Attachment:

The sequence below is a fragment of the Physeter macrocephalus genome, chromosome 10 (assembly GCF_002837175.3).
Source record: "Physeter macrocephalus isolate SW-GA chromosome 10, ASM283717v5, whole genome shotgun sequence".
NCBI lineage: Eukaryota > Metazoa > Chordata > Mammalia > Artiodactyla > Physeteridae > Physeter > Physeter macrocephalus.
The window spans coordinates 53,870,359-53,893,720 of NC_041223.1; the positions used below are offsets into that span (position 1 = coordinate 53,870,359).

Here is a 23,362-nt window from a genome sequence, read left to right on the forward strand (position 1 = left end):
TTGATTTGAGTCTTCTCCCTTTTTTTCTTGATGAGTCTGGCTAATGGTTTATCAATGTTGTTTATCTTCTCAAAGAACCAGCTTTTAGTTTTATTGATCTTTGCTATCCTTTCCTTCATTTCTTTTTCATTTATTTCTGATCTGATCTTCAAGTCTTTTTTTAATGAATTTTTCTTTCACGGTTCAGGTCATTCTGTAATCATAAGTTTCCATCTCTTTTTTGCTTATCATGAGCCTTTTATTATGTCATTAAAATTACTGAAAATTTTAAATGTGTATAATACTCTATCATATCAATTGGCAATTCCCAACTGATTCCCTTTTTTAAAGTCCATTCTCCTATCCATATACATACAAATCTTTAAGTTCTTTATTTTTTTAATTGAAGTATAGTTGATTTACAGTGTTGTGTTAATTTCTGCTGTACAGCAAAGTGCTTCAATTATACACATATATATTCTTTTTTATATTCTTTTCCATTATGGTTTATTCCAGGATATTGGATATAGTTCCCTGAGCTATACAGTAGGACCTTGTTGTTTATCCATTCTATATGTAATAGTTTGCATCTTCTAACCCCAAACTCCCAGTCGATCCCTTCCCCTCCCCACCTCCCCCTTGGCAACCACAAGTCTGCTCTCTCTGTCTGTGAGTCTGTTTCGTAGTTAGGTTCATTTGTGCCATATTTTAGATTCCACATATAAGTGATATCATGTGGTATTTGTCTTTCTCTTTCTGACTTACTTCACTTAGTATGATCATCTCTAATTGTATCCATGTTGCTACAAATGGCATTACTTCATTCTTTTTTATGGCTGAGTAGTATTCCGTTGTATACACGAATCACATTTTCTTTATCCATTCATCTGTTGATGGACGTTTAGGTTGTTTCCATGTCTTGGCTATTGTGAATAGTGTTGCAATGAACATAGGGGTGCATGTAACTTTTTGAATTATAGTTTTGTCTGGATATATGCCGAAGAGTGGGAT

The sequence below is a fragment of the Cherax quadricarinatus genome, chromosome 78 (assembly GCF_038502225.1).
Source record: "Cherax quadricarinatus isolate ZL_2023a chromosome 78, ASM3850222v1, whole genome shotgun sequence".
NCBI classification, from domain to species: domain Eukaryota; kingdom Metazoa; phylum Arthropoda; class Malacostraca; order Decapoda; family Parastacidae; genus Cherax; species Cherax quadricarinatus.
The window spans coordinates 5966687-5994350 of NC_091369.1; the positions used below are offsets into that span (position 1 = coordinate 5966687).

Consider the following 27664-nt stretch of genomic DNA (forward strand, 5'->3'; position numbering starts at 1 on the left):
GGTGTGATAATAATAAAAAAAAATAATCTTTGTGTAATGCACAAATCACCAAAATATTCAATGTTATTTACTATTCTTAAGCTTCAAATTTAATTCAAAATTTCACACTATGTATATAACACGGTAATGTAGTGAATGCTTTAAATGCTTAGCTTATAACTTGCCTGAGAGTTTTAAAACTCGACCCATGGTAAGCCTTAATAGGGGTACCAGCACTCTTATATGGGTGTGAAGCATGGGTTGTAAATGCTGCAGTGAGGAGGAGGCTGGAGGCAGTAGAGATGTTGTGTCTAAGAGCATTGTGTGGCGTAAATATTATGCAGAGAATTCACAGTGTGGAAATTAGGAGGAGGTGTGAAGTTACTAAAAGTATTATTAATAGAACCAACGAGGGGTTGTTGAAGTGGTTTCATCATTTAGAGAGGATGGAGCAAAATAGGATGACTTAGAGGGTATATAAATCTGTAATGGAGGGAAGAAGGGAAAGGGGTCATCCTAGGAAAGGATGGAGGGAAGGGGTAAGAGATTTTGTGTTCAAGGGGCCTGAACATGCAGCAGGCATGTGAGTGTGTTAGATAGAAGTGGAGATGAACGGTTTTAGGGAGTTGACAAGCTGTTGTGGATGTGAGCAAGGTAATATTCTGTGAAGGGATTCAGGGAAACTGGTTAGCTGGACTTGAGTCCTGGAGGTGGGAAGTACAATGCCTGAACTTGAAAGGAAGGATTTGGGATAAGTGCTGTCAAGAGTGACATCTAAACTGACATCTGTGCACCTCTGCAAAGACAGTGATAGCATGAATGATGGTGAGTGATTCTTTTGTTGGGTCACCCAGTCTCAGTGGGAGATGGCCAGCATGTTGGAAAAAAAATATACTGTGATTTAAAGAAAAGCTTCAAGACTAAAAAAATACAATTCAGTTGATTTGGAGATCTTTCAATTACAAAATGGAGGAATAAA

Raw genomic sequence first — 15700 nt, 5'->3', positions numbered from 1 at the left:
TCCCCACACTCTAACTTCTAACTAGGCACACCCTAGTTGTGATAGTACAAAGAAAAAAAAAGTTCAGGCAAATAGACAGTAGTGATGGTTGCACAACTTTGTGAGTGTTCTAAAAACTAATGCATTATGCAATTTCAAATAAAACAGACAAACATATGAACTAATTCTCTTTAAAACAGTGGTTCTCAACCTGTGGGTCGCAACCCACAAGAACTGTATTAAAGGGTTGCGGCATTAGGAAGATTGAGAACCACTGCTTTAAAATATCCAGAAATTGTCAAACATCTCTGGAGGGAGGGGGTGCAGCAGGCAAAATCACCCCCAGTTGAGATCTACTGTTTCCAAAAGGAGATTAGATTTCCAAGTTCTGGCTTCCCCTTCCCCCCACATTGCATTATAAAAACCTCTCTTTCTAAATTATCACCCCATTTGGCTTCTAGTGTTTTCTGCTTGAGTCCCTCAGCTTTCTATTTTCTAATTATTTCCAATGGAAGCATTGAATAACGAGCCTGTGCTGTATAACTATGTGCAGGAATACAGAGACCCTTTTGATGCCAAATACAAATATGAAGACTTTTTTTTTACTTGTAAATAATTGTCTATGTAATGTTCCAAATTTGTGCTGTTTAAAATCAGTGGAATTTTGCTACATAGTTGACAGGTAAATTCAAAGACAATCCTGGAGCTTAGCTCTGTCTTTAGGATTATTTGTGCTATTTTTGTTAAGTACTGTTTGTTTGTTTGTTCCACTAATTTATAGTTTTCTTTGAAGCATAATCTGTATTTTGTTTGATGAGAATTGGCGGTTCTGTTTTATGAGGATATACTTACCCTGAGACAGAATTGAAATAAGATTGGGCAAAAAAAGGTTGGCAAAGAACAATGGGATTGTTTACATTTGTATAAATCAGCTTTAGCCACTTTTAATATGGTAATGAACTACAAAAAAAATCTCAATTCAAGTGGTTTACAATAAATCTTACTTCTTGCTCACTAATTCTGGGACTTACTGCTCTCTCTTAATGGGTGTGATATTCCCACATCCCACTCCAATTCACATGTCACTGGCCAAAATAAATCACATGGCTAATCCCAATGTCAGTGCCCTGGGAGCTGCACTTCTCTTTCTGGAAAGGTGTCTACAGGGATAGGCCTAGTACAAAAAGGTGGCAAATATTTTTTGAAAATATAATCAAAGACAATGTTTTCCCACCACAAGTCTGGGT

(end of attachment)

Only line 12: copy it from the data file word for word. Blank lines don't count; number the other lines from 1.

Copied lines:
GGTGTGATAATAATAAAAAAAAATAATCTTTGTGTAATGCACAAATCACCAAAATATTCAATGTTATTTACTATTCTTAAGCTTCAAATTTAATTCAAAATTTCACACTATGTATATAACACGGTAATGTAGTGAATGCTTTAAATGCTTAGCTTATAACTTGCCTGAGAGTTTTAAAACTCGACCCATGGTAAGCCTTAATAGGGGTACCAGCACTCTTATATGGGTGTGAAGCATGGGTTGTAAATGCTGCAGTGAGGAGGAGGCTGGAGGCAGTAGAGATGTTGTGTCTAAGAGCATTGTGTGGCGTAAATATTATGCAGAGAATTCACAGTGTGGAAATTAGGAGGAGGTGTGAAGTTACTAAAAGTATTATTAATAGAACCAACGAGGGGTTGTTGAAGTGGTTTCATCATTTAGAGAGGATGGAGCAAAATAGGATGACTTAGAGGGTATATAAATCTGTAATGGAGGGAAGAAGGGAAAGGGGTCATCCTAGGAAAGGATGGAGGGAAGGGGTAAGAGATTTTGTGTTCAAGGGGCCTGAACATGCAGCAGGCATGTGAGTGTGTTAGATAGAAGTGGAGATGAACGGTTTTAGGGAGTTGACAAGCTGTTGTGGATGTGAGCAAGGTAATATTCTGTGAAGGGATTCAGGGAAACTGGTTAGCTGGACTTGAGTCCTGGAGGTGGGAAGTACAATGCCTGAACTTGAAAGGAAGGATTTGGGATAAGTGCTGTCAAGAGTGACATCTAAACTGACATCTGTGCACCTCTGCAAAGACAGTGATAGCATGAATGATGGTGAGTGATTCTTTTGTTGGGTCACCCAGTCTCAGTGGGAGATGGCCAGCATGTTGGAAAAAAAATATACTGTGATTTAAAGAAAAGCTTCAAGACTAAAAAAATACAATTCAGTTGATTTGGAGATCTTTCAATTACAAAATGGAGGAATAAA